MILTON, Ont. — The first-ever U.S. Open qualifier on Canadian soil didn't send any Canadians to the third major of the men's golf season. But it was still a tremendous boon for golf in Canada.
Americans Tom Hoge and Sepp Straka tied for first at 5-under par at the 37-player, two-round tournament at RattleSnake Point Golf Club on Monday, claiming two of the four available spots at the U.S. Open. A playoff between Nick Lashley, Alex Prugh, and Harris English — all from the United States — qualified Lashley and Prugh.
All four qualifiers are also playing in this week's RBC Canadian Open at Hamilton Golf and Country Club in Ancaster, Ont. The proximity of that tournament made the U.S. Open qualifier a natural draw.
"It was so easy, just 30 minutes down the road," said Straka. "They made it real easy. It was kind of a no-brainer for me to pick this one."
Straka regularly checked his phone as he waited to learn if the rest of the field would fall back to guarantee his U.S. Open berth, splitting time between the leaderboard at RattleSnake Point and the one at Streamsong Resort in Florida to see if his brother Sam Straka made the cut there. Unfortunately for him, Sam finished six shots back of that cut line.
The so-called longest day in golf saw 10 sectional qualifiers played, with one in England, one in Canada, and eight across the U.S. No Canadians qualified on Monday, but Mike Weir of Brights Grove, Ont., and Nick Taylor of Abbotsford, B.C., advanced at a sectional in Dallas on May 20 to play at the U.S. Open next week at Pebble Beach Golf Links in California.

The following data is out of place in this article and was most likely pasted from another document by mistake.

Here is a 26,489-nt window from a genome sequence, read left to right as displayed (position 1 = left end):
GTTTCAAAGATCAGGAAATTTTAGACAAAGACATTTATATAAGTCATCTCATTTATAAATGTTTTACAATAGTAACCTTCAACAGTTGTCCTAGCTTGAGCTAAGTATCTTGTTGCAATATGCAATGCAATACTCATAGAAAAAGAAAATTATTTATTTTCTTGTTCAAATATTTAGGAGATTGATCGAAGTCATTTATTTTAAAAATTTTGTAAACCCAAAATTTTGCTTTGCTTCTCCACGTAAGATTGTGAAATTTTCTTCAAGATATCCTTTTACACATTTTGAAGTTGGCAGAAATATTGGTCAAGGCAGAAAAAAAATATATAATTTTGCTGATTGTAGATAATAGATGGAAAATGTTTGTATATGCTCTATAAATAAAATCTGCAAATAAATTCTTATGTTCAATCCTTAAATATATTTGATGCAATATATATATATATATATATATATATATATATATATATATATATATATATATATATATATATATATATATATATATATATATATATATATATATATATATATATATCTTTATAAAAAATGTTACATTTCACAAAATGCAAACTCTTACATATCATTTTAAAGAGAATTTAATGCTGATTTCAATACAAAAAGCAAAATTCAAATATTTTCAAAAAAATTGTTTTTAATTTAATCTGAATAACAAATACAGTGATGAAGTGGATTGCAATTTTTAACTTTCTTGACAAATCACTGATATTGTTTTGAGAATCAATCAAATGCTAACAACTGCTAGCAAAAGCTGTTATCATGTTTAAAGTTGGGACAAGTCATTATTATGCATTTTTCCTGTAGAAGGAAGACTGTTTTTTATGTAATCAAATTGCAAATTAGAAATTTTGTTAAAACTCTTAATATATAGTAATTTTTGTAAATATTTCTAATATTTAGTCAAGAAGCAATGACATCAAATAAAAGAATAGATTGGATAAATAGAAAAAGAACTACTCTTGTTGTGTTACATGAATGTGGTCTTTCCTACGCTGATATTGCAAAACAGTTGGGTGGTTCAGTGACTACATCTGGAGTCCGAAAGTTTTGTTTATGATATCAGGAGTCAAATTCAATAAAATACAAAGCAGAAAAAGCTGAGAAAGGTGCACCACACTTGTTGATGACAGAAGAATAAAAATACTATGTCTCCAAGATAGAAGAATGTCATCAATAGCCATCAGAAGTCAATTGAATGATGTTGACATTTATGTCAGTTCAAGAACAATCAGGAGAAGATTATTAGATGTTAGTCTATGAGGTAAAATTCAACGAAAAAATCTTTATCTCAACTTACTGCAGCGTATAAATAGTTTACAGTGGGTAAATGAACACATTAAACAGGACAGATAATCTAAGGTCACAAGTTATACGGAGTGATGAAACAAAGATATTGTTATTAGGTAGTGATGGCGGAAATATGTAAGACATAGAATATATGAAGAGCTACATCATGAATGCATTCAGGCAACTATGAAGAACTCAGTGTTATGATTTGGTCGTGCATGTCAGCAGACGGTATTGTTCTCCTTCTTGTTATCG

"It's a long day, mentally, to stay with it for 36 holes, especially as tough as it was to keep grinding away and to keep going," said Hoge, who was going to rest on Tuesday and likely Wednesday to recover for the Canadian Open. "It's tough just because you get a little bit worn out today, legs and everything."
David Hearn of Brantford, Ont., was the low Canadian at RattleSnake Point, finishing 12th. Although disappointed he'll be missing out on the U.S. Open, he likes what the tournament represents for the sport of golf in Canada.
"Canadian golf is in a great spot right now, we've got a lot of good young players on the PGA Tour," said Hearn. "Maybe the PGA Tour and the USGA have taken notice of that and given us a little bit of love.
"It's pretty cool to be able to do this qualifier in Canada and I would've loved to have been one of the first guys to qualify out of Canada but better luck next year."
RattleSnake Point was especially challenging on Monday, with windy conditions, a soft fairway but firm greens forcing golfers to rely on low, accurate drives to stay in contention.
"More than anything with the wind you just had to be in control of the golf ball," said Hoge. "That's the same thing you've got to do at the U.S. Open, you've got to hit the shot that you're intending to every single time.
"It was the kind of day where if you hit the ball the wrong way the wind will take it all over the place."
RattleSnake Point's proprietors, ClubLink, hope that the qualifier served as an effective showcase for the golf course since Golf Canada has made it clear that the Canadian Open will remain in the Greater Toronto Area for the foreseeable future.
"There's been lots of rumours out there and some real discussions going on about that," said Brent Miller, vice-president of corporate operations and member services at ClubLink. "We'd certainly be honoured and we think the place would make a very good test."
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John Chidley-Hill, The Canadian Press